More and more young adults addicted to social media
In 2017, 29 percent of 18 to 24-year-olds were addicted to social media in their own view, up from 19 percent in 2015. The share of 25-year-olds who consider themselves addicted is relatively lower. Statistics Netherlands (CBS) reports this based on new figures taken from the survey ‘Perceptions’ 2017.
Perceptions 2017 is an annual survey which is conducted by CBS to gain an understanding of views and sentiments in Dutch society based on people’s perceptions and opinions, with survey topics varying from year to year. This year’s survey includes questions related to social media. The same questions were asked in Perceptions 2015 to young people aged between 12 and 25.
Young adults spending more hours per day on social media
In 2017, 18 to 24-year-olds spent more time on social media than in 2015. In 2015, 17 percent spent 3 to 5 hours a day on social media and 4 percent 5 to 10 hours. In 2017, these shares had increased to 29 and 9 percent respectively. Of all age groups, young adults spent most time on social media. The fact that young adults spend more time on social media than older people partly explains why they are more likely to consider themselves addicted.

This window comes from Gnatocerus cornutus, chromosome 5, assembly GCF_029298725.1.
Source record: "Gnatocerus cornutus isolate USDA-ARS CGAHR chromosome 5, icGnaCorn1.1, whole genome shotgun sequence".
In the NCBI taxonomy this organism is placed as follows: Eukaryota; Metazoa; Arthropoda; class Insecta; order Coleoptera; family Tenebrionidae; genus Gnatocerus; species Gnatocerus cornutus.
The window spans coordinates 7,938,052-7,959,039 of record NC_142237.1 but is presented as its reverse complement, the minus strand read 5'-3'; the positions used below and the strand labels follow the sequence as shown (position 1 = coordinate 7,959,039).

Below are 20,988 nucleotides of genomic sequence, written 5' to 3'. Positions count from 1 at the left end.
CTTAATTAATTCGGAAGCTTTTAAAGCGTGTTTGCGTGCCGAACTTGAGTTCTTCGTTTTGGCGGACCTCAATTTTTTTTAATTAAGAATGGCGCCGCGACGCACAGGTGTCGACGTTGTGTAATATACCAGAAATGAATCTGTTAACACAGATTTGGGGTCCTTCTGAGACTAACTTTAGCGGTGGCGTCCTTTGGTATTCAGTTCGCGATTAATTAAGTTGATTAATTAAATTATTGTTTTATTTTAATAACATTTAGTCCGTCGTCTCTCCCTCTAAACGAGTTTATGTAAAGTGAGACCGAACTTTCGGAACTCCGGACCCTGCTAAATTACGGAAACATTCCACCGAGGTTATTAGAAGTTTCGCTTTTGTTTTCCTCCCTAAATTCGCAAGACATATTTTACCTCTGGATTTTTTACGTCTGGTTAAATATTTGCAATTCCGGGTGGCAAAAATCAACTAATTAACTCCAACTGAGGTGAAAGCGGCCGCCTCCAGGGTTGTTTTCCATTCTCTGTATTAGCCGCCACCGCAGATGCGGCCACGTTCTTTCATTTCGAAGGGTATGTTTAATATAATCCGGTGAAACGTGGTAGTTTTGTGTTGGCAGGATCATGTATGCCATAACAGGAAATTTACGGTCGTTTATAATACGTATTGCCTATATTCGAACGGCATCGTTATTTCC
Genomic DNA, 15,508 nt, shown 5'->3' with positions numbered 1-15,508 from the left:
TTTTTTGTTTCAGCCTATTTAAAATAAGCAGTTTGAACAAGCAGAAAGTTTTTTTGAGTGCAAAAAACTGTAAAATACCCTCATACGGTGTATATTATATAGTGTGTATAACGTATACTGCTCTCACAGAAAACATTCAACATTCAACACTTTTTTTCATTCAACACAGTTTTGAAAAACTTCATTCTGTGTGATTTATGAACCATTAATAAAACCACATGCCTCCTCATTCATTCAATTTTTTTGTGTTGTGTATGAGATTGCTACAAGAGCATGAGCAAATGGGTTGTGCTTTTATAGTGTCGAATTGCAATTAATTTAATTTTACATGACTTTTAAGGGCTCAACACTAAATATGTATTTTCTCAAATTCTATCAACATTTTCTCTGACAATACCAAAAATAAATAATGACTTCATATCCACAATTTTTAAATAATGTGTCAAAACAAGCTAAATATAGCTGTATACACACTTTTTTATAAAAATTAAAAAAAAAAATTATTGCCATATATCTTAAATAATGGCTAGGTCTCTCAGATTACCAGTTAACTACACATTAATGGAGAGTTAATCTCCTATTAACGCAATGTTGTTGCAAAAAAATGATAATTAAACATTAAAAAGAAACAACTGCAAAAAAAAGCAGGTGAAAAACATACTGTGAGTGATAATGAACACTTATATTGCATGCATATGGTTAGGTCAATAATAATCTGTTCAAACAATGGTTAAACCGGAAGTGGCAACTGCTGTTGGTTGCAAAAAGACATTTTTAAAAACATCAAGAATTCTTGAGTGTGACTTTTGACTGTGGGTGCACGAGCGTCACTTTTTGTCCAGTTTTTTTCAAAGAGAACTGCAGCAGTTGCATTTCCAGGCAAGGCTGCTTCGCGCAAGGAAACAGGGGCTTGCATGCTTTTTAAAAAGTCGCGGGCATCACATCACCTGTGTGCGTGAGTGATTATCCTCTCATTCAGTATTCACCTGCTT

18 to 24-year-olds more often afraid to miss out
34 percent of young adults say they are afraid to miss out on things if they do not use social media. 22 percent feel uneasy when they cannot check incoming messages instantly. No Internet access is considered unpleasant by 37 percent. All of these indicators have increased compared to 2015. Older users of social media experience are less afraid to miss out on things (17 percent) and are not as restless when they cannot check their message instantly (12 percent). Compared to young adults, they are less likely to find it unpleasant when they cannot go online (22 percent).
Sleep of 4 in 10 young adults affected by social media
More and more young adults experience a negative impact on their lives by social media. The number of young adults who mainly experience a negative influence on their sleep increased from 26 percent in 2015 to 41 percent in 2017. On the contrary, they are more positive about the impact of social media on their contacts with friends and family. In 2017, both the positive and negative influence on academic performance increased relative to 2015.